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Are You And Your Church Acting Like Sheep? An Invitation To Correctional Ministry

Our biblical mandate requires us to care for the marginalized, including those impacted by crime.
Are You And Your Church Acting Like Sheep? An Invitation To Correctional Ministry

I cannot be more thrilled that the September issue of Christianity Today is dedicated to correctional ministry. You can read the main article here. Correctional ministry is often omitted or marginalized; however, it is a ministry which impacts everyone touched by crime—offenders, victims, families—through the transforming message of the gospel and holistic care which is grounded in love.

In my first 39 years of life, I really didn’t think about prisoners or criminal justice issues. My only prison experience was seeing prisons from my car while traveling on family vacations growing up.

But that all changed when a friend asked me to go with her and teach in a faith-based program at a men’s maximum security division at Cook County Jail in Chicago. That one visit changed my thinking, career, and life. God hooked my heart and gave me a growing passion for the incarcerated, formerly incarcerated, and their families.

At the time, my husband (an assistant pastor) and I attended a church where a congregant was sent to a federal prison for a few months. The pastoral staff and members of the congregation came alongside him and his family throughout his incarceration and release. The church was also supportive of me starting a reentry program for adult males and welcoming them into the church family, even when there was strong opposition from the community.

As the years have gone by, this primarily white, middle-class congregation of 500 has experienced juvenile and adult congregants who have been found guilty of crimes such as drugs, child pornography, and murder. The church as had to decide how to balance welcoming a sex offender while putting protections in place for its children.

I am grateful to this head pastor and the Body of Christ, who were sheep living out the passage in Matthew 25:31-46. Those on His right—the sheep—are described as feeding the hungry, giving drink to the thirsty, providing shelter for the homeless, clothing for the needy, caring for those who are sick, and visiting those in prison.

These acts of mercy are evidences that the sheep belong to the kingdom. Jesus affirms that believers are to care for one another, but especially the least and insignificant among us. These verses are some of the most quoted verses when it comes to correctional ministry, because the phrases describe both reentry ministry and ministry inside a correctional facility.

My pastor’s view of the role of the church in correctional ministry is similar to the pastors surveyed in a recent Lifeway Research study, which found that almost all pastors (97%) agree that local churches have a responsibility to care for families of the incarcerated and 95% of pastors agree that local churches have a responsibility to provide resources and support for youth and adults leaving correctional facilities.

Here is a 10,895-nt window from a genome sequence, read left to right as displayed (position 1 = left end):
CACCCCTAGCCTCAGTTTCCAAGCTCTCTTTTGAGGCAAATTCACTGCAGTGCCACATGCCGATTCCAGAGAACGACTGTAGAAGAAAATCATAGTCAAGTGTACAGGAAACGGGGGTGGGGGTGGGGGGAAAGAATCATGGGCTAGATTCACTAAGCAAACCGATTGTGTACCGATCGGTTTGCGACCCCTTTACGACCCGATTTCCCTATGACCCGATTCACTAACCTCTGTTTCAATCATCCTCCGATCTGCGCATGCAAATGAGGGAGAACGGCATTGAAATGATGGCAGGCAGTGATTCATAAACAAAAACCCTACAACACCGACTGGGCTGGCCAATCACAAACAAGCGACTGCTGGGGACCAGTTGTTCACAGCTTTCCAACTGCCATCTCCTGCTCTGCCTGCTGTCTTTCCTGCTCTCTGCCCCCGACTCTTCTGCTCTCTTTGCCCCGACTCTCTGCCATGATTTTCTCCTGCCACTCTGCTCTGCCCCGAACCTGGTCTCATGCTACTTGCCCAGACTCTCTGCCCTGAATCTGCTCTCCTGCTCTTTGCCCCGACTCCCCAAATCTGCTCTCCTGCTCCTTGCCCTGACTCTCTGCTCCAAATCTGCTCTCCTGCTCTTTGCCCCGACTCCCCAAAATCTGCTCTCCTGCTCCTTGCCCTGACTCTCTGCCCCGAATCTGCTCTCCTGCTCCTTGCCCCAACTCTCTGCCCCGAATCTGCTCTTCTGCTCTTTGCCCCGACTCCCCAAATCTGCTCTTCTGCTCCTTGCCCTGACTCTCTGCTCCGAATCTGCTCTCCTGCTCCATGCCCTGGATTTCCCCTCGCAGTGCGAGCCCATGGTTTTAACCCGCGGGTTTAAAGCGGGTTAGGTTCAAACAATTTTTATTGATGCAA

The research also reported a gap between what pastors believe a church should do and what a church actually does.

The most common barriers to churches helping the incarcerated and their families are a lack of volunteers to lead it (65%), lack of training for this type of ministry (62%), lack of finances (48%), and not knowing where to start (40%).

Exposing people to correctional ministry opportunities and providing guidance will increase your volunteer base. There are many ministries you can do without increasing financial investments. There are various ministries which offer training.

Here are a few practical ways to get involved.

  • Talk about the issue of incarceration in your congregation to reduce the stigma and shame families may be feeling. Offer prayer for families with a loved one incarcerated
  • Provide practical care for families with loved ones incarcerated within your own congregation
  • Provide care and counseling for victims of crime
  • Visit those who are incarcerated, beginning with those from or related to your congregation
  • Offer to give Bible studies, worship services, or teach life skills in a jail or prison
  • Invite speakers to share about the needs and characteristics of justice-involved people so the congregation has a more accurate view rather than the one given through media
  • Contact the chaplain or religious coordinator at the local jail or prison to find out his/her ministry needs
  • Find out what other churches in your community are doing to meet the reentry needs of those returning from incarceration
  • Mentor children with incarcerated parents
  • Mentor juveniles
  • Mentor justice-involved adults or those returning home from incarceration
  • Start a victims ministry through your local police department
  • Adopt a school and offer to tutor kids who need help
  • Offer a celebrate recovery course
  • Help individuals with a felony record to find employment
  • Provide transportation for families to visit the incarcerated
  • Assist with childcare

Feel free to contact the Institute for Prison Ministries for more on training and partnerships. IPM is part of the Billy Graham Center for Evangelism and supports the evangelism and discipling efforts of correctional ministries nationwide by providing training and resources.

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The views of the blogger do not necessarily reflect those of Christianity Today.

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